Zebra chip (ZC), an emerging disease causing economic losses to the potato chip industry, has been reported since the early 1990s in Central America and Mexico and in Texas during 2000 (4). ZC was subsequently found in Nebraska, Colorado, New Mexico, Arizona, Nevada, California, and Kansas (3). Severe losses to potato crops were reported in the last few years in Mexico, Guatemala, and Texas (4). Foliar symptoms include purple top, shortened internodes, small leaves, enlargement of the stems, swollen axillary buds, and aerial tubers. Chips made from infected tubers exhibit dark stripes that become markedly more visible upon frying, and hence, are unacceptable to manufacturers. Infected tubers may or may not produce plants when planted. The causal agent of ZC is not known and has been the subject of increased investigation. The pathogen is believed to be transmitted by the potato psyllid, Bactericera cockerelli, and the association of the vector with the disease is well documented (3). Following the report of a potential new liberibacter species in solanaceous crops in New Zealand, we sought to identify this liberibacter species in plants with symptoms of the ZC disease. Six potato plants (cv. Russet Norkota) exhibiting typical ZC symptoms were collected in Olton, TX in June of 2008. DNA was extracted from roots, stems, midribs, and petioles of the infected plants using a FastDNA Spin Kit and the FastPrep Instrument (Qbiogene, Inc., Carlsbad, CA). Negative controls from known healthy potato plants were included. PCR amplification was carried out with ‘Candidatus L. asiaticus’ omp primers (1), 16S rDNA primers specific for ‘Ca. L. asiaticus’, ‘Ca. L. africanus’, and ‘Ca. L. americanus’ (1), and 16S rDNA primers OA2 (GenBank Accession No. EU834130) and OI2c (2). Amplicons from 12 samples were directly sequenced in both orientations (McLab, San Francisco CA). PCR amplifications using species-specific primers for the citrus huanglongbing liberibacter were negative. However, 1.1- and 1.8-kb amplicons were obtained with the OA2/OI2C and omp primers, respectively. The sequences for the rDNA were submitted to NCBI GenBank (Accession Nos. EU884128 and EU884129). BLASTN alignment of the 16S rDNA sequences obtained with primers OA2 and OI2c revealed 99.7% identity with a new species of ‘Ca. Liberibacter’ identified in New Zealand affecting potato (GenBank Accession No. EU849020) and tomato (GenBank Accession No. EU834130), 97% identity with ‘Ca. L. asiaticus’, and 94% with ‘Ca. L. africanus’ and ‘Ca. L. americanus’. The neighbor-joining phylogenetic tree constructed using the 16S rDNA fragments delineated four clusters corresponding to each of the liberibacter species. These results confirm that ‘Ca. Liberibacter’ spp. DNA sequences were obtained from potatoes showing ZC-like symptoms, suggesting that a new species of this genus may be involved in causing ZC disease. To our knowledge, this is the first report of the detection of ‘Ca. Liberibacter’ spp. in potatoes showing ZC disease in the United States. References: (1) C. Bastianel et al. Appl. Environ. Microbiol. 71:6473, 2005. (2) S. Jagoueix et al. Mol. Cell. Probes 10:43, 1996. (3) J. E. Munyaneza et al. J. Econ. Entomol. 100:656, 2007. (4) G. A. Secor and V. V. Rivera-Varas. Rev. Latinoamericana de la Papa (suppl.)1:1, 2004.
A new ‘Candidatus Liberibacter’ species was recently identified in tomato, capsicum, and potato in New Zealand. The tomato/potato psyllid, Bactericera cockerelli, is thought to be the vector of this species of liberibacter. During studies to determine additional host plants of the pathogen, leaves of Solanum betaceum (tamarillo, also known as tree tomato) and leaves and stems of Physalis peruviana (cape gooseberry) were collected from a home garden in South Auckland, New Zealand in July of 2008. These plants were not showing any obvious disease symptoms. They were located close to a commercial glasshouse site containing known liberibacter-infected tomatoes, and many psyllids were observed on the tamarillo tree over the summer and until late autumn. Total DNA was extracted from four tamarillo and two cape gooseberry samples with a DNeasy Plant Mini Kit (Qiagen, Valencia, CA). Samples from tamarillo that were used for the extraction were taken from the midveins of old and young leaves and from young petioles. For cape gooseberry, samples were from the leaf midveins and the stems. The samples were tested by PCR using primers OA2 (GenBank Accession No. EU834130) and OI2c (1). These primers amplify a 1,160-bp fragment of the 16S rRNA gene of the new liberibacter species. Amplicons of the expected size were obtained from all four tamarillo samples, with no amplification from negative control tamarillo plants grown from seed in an insect-proof glasshouse. Almost the entire length of the 16S rRNA gene was amplified using primer pairs fD2 (3)/OI2c and OA2/rP1 (3), and the 16S-23S rRNA intergenic spacer was amplified with primer pair OI2/23S1 (2). These amplicons, along with that from the OA2/OI2c primer pair, were directly sequenced, and overlapping fragments were assembled using the SeqMan software of the LaserGene package (DNASTAR, Inc., Madison, WI) (GenBank Accession No. EU935004). A 650-bp fragment of the β operon was also amplified and sequenced directly (GenBank Accession No. EU935005). BLAST analysis showed 100% nt identity to the liberibacter of tomato (GenBank Accession Nos. EU834130 and EU834131) and potato (GenBank Accession Nos. EU849020 and EU919514). The two cape gooseberry samples produced amplicons of the expected size with the 16S rRNA and β operon primers and the origin of the fragments were confirmed by direct sequencing with BLAST analysis showing 100% nt identity to isolates from tomato, potato, and tamarillo. To determine the distribution of disease, 53 samples of 10 leaves each (representing two leaves from five plants) were collected randomly from a commercial tamarillo crop in South Auckland. Small sections of the midveins were removed from each of the 10 leaves, bulked, and DNA was extracted as described above. The samples were tested by PCR using primer pair OA2/OI2c. Amplicons of the expected size were obtained from 2 of the 53 samples. To our knowledge, this is the first report of a liberibacter in tamarillo and cape gooseberry. It is unknown if the liberibacter induces symptoms in these species or if they act as symptomless reservoirs of the pathogen. The infected plants will be observed for symptom development over the course of a growing season. References: (1) S. Jagoueix et al. Mol. Cell. Probes 10:43, 1996. (2) S. Jagoueix et al. Int. J. Syst. Bacteriol. 47:224, 1997. (3) W. G. Weisburg et al. J. Bacteriol. 173:697, 1991.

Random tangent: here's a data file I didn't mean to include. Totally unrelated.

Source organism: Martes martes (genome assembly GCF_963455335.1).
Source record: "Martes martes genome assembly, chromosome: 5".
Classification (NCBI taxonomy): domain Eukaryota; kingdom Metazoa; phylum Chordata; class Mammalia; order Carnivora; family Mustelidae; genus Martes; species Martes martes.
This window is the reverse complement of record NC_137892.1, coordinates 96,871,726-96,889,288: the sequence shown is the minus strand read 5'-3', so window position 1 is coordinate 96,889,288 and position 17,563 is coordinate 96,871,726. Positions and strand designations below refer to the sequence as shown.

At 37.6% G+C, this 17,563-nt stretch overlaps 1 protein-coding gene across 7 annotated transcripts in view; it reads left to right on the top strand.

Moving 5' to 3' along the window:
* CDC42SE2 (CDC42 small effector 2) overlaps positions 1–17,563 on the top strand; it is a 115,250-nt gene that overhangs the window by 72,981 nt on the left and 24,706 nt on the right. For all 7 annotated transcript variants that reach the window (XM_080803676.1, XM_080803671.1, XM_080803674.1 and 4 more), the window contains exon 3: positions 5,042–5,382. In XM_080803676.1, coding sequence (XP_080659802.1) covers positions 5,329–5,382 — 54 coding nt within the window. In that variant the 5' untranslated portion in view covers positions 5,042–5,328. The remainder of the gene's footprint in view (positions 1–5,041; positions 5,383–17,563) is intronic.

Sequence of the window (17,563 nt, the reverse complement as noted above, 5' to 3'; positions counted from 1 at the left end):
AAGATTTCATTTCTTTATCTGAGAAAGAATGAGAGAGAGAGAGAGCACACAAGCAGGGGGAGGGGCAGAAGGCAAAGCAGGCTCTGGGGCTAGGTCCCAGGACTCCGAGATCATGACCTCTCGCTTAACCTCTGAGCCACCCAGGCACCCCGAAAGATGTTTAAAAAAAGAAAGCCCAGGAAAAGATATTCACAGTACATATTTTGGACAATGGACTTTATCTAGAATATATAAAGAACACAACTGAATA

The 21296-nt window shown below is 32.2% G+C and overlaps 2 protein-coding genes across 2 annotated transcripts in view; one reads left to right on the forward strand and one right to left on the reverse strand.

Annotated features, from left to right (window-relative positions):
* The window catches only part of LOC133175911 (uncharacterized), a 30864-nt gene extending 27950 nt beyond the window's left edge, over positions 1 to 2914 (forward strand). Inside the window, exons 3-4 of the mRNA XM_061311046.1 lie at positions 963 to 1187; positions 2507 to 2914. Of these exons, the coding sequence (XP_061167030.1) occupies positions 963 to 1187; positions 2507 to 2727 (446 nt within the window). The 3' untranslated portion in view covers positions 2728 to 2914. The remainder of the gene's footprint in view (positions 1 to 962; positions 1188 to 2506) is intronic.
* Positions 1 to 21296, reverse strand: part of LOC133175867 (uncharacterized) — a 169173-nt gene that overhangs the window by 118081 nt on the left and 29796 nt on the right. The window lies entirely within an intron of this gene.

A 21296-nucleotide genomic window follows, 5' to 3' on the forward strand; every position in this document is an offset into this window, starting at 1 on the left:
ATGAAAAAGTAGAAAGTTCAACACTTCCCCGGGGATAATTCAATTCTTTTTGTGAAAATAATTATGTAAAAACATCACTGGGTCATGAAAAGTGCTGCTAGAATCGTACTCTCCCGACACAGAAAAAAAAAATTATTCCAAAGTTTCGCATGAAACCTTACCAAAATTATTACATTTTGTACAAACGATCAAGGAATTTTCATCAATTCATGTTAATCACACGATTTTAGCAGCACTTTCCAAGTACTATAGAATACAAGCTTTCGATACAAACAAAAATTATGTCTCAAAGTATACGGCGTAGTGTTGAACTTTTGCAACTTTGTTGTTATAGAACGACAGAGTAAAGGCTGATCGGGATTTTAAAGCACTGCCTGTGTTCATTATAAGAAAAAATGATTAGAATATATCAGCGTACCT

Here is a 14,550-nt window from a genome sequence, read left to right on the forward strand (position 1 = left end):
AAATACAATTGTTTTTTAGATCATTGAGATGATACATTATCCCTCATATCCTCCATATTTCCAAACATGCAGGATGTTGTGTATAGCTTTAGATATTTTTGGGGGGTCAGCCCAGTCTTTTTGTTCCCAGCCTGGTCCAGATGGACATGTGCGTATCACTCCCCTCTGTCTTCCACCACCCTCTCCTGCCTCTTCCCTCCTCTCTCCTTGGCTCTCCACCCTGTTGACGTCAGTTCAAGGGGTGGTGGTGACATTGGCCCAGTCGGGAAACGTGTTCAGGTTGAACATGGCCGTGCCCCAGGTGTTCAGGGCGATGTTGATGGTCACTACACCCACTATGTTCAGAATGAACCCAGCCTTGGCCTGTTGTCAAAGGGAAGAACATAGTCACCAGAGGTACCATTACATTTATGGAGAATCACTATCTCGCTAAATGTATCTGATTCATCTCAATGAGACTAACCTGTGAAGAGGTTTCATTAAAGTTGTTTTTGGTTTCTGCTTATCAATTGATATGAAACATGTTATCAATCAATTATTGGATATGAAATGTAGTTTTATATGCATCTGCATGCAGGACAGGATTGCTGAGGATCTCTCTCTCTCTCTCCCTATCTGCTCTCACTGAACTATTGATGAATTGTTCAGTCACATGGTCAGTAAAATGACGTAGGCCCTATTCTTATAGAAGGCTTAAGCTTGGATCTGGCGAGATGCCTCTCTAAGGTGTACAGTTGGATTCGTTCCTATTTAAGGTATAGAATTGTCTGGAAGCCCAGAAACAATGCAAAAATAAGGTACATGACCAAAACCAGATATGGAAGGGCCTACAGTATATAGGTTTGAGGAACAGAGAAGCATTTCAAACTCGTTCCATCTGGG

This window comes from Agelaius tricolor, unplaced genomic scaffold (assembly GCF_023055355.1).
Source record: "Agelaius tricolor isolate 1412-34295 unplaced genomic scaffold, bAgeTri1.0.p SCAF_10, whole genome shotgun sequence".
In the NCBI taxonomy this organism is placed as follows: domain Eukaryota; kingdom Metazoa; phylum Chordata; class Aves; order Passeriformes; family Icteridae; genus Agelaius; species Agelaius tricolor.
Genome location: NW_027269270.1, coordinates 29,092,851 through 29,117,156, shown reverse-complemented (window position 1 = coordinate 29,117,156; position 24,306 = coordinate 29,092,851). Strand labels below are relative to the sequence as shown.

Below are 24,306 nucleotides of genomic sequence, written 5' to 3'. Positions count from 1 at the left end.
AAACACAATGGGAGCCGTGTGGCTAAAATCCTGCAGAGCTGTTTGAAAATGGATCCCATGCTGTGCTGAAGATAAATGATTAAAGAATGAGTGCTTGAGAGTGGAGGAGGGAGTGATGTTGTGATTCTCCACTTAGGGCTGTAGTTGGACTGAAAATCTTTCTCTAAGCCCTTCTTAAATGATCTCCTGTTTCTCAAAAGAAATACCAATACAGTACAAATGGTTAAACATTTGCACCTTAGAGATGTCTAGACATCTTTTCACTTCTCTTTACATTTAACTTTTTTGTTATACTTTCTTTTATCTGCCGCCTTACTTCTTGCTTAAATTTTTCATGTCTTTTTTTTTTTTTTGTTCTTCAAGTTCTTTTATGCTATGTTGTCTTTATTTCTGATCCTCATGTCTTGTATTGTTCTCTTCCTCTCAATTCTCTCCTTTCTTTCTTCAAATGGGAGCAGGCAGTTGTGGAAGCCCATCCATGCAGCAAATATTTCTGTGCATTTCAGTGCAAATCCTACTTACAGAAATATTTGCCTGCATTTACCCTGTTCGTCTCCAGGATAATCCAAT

Symptoms resembling “zebra chip” disease (3) were observed in potato (Solanum tuberosum) tubers harvested from a breeding trial in South Auckland, New Zealand in May 2008. The tubers had necrotic flecking and streaking that became marked when the potatoes were fried. Affected plants generally senesced early, at the beginning of April. The mean yield was approximately 60% less than expected and harvested tubers had less dry matter (13%) than normal (19%). Large numbers of the psyllid Bactericera cockerelli were observed on the crop during the summer. Total DNA was extracted from the vascular tissue of five symptomatic tubers and seven volunteers collected from the affected field with a DNeasy Plant Mini Kit (Qiagen, Valencia, CA). Samples were tested by PCR using primers OA2 (GenBank Accession No. EU834130) and OI2c (2). These primers amplify a 1,160-bp fragment of the 16S rRNA sequence of a ‘Candidatus Liberibacter’ species identified in tomato and capsicum in New Zealand. No fragment was amplified from healthy plants, but amplicons of the expected size were obtained from all symptomatic tubers and one plant. A 650-bp fragment of the β operon was also amplified from symptomatic tubers. The amplicons were directly sequenced (GenBank Accession Nos. EU849020 and EU919514). BLAST analysis showed 100% identity to the tomato/capsicum liberibacter (GenBank Accession Nos. EU834130 and EU834131). From a commercial potato field adjoining the breeding trial, groundkeeper tubers were collected and separated into those that were asymptomatic and those that exhibited a range of symptoms. Total DNA was extracted and tested by PCR using the OA2/OI2c primers. In the first category, 6 of 10 tubers tested positive, whereas the 10 tubers in the second category tested negative. Two phytoplasmas seem to be involved in the “zebra chip” disease complex (4) but were not detected in the samples in this study. To our knowledge, this is the first report of a liberibacter associated with disease in potato. From transmission electron microscope observations, previous researchers have hypothesized that a bacterium-like organism may cause “zebra chip” (1) and B. cockerelli is associated with the disease (3). “Zebra chip” was first reported in Mexico in 1994, since then it has caused significant economic damage in Guatemala, Mexico, and the southwestern United States. The economic impact of the disease in New Zealand is yet to be determined. References: (1) S. H. De Boer et al. Page 30 in: New and Old Pathogens of Potato in Changing Climate. A. Hannukkala and M. Segerstedt, eds. Online publication. Agrifood Research Working Paper 142, 2007. (2) S. Jagoueix et al. Mol. Cell. Probes 10:43, 1996. (3) J. E. Munyaneza et al. J. Econ. Entomol. 100:656, 2007. (4) G. A. Secor et al. Plant Dis. 90:377, 2006.